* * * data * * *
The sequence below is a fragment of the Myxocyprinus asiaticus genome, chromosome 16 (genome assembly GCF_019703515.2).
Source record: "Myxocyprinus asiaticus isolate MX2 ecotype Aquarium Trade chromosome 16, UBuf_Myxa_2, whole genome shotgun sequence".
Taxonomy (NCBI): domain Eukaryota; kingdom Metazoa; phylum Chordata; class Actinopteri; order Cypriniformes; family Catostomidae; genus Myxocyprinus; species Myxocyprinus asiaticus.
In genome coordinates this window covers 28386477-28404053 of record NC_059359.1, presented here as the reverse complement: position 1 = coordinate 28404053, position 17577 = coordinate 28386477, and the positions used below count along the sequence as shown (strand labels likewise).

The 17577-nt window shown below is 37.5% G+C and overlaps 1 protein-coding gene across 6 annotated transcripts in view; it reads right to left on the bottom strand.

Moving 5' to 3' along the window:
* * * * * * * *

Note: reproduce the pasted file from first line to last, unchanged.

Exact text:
The sequence below is a fragment of the Myxocyprinus asiaticus genome, chromosome 16 (genome assembly GCF_019703515.2).
Source record: "Myxocyprinus asiaticus isolate MX2 ecotype Aquarium Trade chromosome 16, UBuf_Myxa_2, whole genome shotgun sequence".
Taxonomy (NCBI): domain Eukaryota; kingdom Metazoa; phylum Chordata; class Actinopteri; order Cypriniformes; family Catostomidae; genus Myxocyprinus; species Myxocyprinus asiaticus.
In genome coordinates this window covers 28386477-28404053 of record NC_059359.1, presented here as the reverse complement: position 1 = coordinate 28404053, position 17577 = coordinate 28386477, and the positions used below count along the sequence as shown (strand labels likewise).

The 17577-nt window shown below is 37.5% G+C and overlaps 1 protein-coding gene across 6 annotated transcripts in view; it reads right to left on the bottom strand.

Moving 5' to 3' along the window: